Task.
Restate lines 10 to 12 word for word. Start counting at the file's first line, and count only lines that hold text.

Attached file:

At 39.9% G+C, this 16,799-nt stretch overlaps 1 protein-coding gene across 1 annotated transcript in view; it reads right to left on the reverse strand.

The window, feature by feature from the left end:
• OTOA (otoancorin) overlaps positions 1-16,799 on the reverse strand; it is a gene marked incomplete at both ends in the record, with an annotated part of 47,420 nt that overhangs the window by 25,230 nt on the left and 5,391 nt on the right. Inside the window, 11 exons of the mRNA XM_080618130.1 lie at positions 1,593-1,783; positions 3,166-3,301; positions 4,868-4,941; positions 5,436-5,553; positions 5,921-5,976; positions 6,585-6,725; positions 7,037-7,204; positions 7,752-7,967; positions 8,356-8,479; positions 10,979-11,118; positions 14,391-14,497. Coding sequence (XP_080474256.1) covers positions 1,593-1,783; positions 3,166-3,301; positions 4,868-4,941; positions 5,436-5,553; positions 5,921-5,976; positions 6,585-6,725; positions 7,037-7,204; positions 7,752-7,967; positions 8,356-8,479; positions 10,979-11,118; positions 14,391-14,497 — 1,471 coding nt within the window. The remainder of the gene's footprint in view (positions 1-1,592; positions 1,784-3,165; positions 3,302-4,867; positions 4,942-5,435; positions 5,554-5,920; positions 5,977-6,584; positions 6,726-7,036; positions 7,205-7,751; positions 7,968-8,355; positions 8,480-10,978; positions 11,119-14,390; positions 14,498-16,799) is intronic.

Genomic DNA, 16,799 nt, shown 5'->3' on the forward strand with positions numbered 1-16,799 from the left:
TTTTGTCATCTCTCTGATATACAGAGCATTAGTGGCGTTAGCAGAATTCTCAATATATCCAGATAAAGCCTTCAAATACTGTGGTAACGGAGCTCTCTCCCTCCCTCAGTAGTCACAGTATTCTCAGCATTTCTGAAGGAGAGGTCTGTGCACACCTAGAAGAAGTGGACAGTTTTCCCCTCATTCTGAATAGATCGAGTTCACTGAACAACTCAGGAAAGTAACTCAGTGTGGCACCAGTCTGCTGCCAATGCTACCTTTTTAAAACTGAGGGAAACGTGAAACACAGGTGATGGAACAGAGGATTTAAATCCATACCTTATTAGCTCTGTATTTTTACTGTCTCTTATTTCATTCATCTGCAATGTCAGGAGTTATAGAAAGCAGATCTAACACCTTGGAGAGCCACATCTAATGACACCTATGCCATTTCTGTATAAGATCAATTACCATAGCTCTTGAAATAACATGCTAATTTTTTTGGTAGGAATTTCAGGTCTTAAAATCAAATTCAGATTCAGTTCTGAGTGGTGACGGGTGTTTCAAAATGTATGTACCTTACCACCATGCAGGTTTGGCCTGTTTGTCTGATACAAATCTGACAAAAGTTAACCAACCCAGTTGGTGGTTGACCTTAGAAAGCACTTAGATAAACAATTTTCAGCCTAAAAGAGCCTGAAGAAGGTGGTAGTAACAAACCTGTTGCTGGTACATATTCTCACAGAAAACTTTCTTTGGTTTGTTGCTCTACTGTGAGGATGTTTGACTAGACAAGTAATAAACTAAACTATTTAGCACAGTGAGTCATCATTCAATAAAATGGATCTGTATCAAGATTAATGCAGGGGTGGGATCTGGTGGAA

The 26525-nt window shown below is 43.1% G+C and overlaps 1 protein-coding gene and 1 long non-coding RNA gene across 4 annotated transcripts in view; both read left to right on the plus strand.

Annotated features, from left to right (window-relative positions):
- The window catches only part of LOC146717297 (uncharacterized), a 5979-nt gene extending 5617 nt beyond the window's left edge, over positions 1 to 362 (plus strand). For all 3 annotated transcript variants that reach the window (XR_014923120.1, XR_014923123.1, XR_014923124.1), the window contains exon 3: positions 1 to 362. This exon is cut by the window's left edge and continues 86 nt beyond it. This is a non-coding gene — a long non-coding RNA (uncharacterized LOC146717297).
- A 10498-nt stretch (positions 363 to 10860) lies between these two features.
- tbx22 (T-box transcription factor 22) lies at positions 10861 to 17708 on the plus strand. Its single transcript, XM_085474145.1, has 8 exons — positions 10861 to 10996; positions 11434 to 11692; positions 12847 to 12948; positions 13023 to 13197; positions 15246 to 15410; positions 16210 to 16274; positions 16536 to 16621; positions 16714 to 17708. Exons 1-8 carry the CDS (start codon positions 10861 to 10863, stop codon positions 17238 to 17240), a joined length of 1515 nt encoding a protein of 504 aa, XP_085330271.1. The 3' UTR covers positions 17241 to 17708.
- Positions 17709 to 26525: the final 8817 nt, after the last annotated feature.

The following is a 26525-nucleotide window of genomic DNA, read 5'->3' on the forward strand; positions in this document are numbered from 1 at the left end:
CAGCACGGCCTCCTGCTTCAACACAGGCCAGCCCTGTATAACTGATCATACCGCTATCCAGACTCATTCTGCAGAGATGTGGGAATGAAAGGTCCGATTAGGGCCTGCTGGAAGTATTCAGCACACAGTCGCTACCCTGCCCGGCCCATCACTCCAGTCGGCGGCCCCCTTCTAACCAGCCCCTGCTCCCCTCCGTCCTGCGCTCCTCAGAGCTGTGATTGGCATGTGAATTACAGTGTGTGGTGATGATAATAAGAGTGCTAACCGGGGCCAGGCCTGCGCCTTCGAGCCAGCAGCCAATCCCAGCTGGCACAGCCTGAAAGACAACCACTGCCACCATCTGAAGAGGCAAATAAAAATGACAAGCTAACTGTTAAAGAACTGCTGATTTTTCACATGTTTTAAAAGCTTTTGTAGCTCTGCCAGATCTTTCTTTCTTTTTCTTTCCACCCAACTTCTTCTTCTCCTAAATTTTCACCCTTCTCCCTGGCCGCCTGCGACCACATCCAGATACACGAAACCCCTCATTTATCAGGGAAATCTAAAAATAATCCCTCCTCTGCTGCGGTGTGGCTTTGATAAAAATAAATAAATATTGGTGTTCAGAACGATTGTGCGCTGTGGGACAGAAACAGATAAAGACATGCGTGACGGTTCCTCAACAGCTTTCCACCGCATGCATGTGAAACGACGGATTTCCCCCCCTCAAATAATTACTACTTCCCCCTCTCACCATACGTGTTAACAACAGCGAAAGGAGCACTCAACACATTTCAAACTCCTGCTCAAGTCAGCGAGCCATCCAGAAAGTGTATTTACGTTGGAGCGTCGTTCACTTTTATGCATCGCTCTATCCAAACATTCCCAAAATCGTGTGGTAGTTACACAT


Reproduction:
- tbx22 (T-box transcription factor 22) lies at positions 10861 to 17708 on the plus strand. Its single transcript, XM_085474145.1, has 8 exons — positions 10861 to 10996; positions 11434 to 11692; positions 12847 to 12948; positions 13023 to 13197; positions 15246 to 15410; positions 16210 to 16274; positions 16536 to 16621; positions 16714 to 17708. Exons 1-8 carry the CDS (start codon positions 10861 to 10863, stop codon positions 17238 to 17240), a joined length of 1515 nt encoding a protein of 504 aa, XP_085330271.1. The 3' UTR covers positions 17241 to 17708.
- Positions 17709 to 26525: the final 8817 nt, after the last annotated feature.

The following is a 26525-nucleotide window of genomic DNA, read 5'->3' on the forward strand; positions in this document are numbered from 1 at the left end: